Sunday, September 29, 2013

Don’t overthink the test (Sunday brunch: September 29, 2013)

It was a few weeks ago now, but I’m still steamed at myself over how I did on my closed-book rules exam this year.  I haven’t gotten my score yet (I’m sure I passed), but I blew three questions because I broke my cardinal rule of rules exams: “don’t overthink the test.”

What do I mean by that?  Here’s an example.  There was a question that asked whether the teams switch ends before overtime.  In almost every league or tournament, overtime (or lack thereof) rules are set by the organizing authorities, and very rarely coincide with what is in the rulebook (which explicitly grants local governing bodies the authority to set overtime rules).  It’s a habit of mine that whenever I work a tournament, or in a league I haven’t worked before, I check what the OT procedures are, because they’re all different.  While they’re all different about how long OT is or how many players are on ice or what do do if the game is still tied after OT, nobody changes ends.  And if you put me at center ice after three periods of a tied game, I’d always put teams on the same sides they were in the third period.

But the exam question included the words “game to be played to completion.”  Ignoring lessons learned from past exams and all the OT games I’ve ever worked, I let those particular words take over my brain.  I thought about multiple OT (which I’ve never had a league do even in playoffs), thought about the epic Stanley Cup games I’ve watched, and answered “change ends.”  Idiot.  In USA rules, nobody changes ends even for multiple OT.

I was so sure I [fouled] up that question that as soon as I turned in the exam I opened my rulebook to confirm I was wrong.  Of course I should have simply corrected my answer before turning in the exam but I stubbornly clung to my brilliant piece of logic instead.  Idiotic.  Brilliant, but idiotic.  Rest assured I will never change ends for OT in a real game though.

Want to see the rest of a typical rules exam?  Click here (Georgia Ice Hockey Officials Association).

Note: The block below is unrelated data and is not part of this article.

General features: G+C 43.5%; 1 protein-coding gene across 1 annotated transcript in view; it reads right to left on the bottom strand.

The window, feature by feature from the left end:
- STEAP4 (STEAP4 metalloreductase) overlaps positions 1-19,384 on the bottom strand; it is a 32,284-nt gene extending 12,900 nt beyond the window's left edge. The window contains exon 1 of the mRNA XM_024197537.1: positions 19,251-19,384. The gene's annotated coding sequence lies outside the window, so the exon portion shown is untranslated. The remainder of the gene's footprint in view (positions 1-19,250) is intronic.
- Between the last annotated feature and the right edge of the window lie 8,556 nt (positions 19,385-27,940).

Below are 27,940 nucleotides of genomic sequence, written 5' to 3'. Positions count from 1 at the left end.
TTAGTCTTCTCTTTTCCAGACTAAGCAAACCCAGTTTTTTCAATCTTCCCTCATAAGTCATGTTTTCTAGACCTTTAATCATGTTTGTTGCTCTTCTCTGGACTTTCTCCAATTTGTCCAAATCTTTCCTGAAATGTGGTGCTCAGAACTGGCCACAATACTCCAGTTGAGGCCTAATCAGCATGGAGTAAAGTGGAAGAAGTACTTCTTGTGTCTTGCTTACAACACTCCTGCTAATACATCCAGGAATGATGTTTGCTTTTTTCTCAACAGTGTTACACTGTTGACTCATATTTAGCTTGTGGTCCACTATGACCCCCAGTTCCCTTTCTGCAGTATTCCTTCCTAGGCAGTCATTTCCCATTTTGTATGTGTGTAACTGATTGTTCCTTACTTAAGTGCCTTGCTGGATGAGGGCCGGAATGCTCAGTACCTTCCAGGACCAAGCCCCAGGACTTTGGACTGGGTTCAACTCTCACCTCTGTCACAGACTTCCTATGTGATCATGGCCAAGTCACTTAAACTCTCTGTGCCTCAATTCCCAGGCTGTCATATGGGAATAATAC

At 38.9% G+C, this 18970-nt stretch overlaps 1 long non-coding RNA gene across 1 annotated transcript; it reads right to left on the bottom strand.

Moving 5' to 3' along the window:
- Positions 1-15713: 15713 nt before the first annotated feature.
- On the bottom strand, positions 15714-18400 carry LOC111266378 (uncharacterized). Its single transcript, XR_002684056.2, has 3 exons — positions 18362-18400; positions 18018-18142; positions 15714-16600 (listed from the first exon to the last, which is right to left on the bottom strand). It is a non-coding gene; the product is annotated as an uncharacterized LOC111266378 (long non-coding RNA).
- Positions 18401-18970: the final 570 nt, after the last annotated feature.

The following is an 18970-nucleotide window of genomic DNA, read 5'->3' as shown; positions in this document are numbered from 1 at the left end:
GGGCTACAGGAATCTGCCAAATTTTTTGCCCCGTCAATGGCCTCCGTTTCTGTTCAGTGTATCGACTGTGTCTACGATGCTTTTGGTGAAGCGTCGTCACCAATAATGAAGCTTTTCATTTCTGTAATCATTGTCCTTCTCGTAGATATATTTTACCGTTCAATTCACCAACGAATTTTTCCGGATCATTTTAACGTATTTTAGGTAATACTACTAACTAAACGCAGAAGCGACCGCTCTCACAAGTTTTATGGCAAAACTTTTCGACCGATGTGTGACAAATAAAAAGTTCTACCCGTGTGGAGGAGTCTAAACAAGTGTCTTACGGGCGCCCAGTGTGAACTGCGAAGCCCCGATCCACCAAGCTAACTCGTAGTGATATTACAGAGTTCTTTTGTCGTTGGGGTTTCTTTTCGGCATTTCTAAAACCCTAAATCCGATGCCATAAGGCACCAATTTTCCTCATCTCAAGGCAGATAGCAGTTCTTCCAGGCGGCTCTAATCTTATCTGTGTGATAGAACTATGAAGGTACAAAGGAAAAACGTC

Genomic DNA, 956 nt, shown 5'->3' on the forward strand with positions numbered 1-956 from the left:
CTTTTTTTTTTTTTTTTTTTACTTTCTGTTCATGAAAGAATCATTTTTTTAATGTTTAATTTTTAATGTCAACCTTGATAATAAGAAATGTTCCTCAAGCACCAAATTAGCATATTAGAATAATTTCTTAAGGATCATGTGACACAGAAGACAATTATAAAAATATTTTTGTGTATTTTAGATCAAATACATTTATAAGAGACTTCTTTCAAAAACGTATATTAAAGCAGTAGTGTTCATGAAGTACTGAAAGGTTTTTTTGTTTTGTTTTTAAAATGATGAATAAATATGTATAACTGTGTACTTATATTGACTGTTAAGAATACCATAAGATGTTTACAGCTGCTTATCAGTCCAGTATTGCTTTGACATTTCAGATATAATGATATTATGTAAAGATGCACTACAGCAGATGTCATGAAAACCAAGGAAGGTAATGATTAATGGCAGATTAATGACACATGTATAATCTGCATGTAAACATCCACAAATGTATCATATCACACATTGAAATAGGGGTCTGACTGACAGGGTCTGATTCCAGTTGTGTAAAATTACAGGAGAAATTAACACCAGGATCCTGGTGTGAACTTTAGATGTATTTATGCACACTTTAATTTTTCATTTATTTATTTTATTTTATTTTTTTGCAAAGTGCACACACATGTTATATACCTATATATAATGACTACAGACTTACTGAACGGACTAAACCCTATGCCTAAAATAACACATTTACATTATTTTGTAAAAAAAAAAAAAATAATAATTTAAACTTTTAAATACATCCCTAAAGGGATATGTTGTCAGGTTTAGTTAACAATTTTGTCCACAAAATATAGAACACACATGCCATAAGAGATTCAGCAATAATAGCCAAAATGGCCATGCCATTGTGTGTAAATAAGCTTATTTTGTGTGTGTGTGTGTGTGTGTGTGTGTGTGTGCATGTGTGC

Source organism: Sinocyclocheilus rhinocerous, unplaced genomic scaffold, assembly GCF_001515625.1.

Want some puzzlers not related to hockey, plus some fun videos?  Read on.

There’s some really fun fill in the weekend’s Wall Street Journal puzzle: a Patrick Berry Rows Garden. I guessed 2B right but turned out to be wrong with the reference to a hit song: the song I was thinking about was recorded in 1966, not 1961, but the folks I mentioned it to all had pleasant memories of the wrong song, so I’ll embed a video of it anyway.  The other answer I really liked is at the end.

The New York Times variety puzzle (behind the paywall) is another Ring Toss by Mark Halpern.  Deb Amlen (spoiler alert) was glad to see it, and I like all of Halpern’s work.  We saw one of these about a year ago.  I’ve posted some hints below the fold, and the solution will be up shortly.

The National Post cryptic by Hex was a little harder than usual, but still not more than a “moderate.”  Much anagramming and a nice pair of complimentary 14s in the middle.  Falcon has the solution and annotation for you.

Nathan Curtis apologizes for a late post of his Spiral, as well as for two easy puzzles in a row, but I don’t think he needs to apologize for offering us interesting stuff to solve even if it is late in the weekend instead of early.

Back to the WSJ after the fold, since a spoiler is below.  The New York Times hint is there too.

How many licks does it take to get to the Tootsie Roll center of a Tootsie Pop?  They thought the world would never know, but leave it to intrepid college students to seek out the answer.

Hints to New York Times variety puzzle Ring Toss by Mark Halpin: September 29, 2013

Hint set number 1: enumerations of the row answers

Select the text for the number of the row (click and drag) to see how many letters are in each answer

1:   7 / 5
2:   4 / 8
3:   5 / 3-4
4:   7 / 5
5:   5 / 7
6:   6 / 6
7:   4 / 8
8:   8 / 4
9:   7 / 5
10:  7 / 5
11:   6 / 6
12:   8 / 4

Hint set number 2: locations of rings

Select the text for the first word in the ring clue (click and drag) to see what row the ring is–rings in each row are further labeled A, B, C, D from left to right.  Keep dragging to see the direction (+ clockwise, – counterclockwise)

Undertake:    2   C   +
Like:   11   A   +
Where:   5   A   +
Kind:   8   C   +
What:   2   A   –
Ridiculously:   5   C   +
Filled:   8   A   –
Promotion:   11   B   +
Blood:   8   B   +
Tiles:   5   D   –
Least:   2   B   –
Collections:   11   C   –
‘Tis:   2   D   +
Like:   8   D   –
Circus:   5   B   –
Acts:   11   D   +

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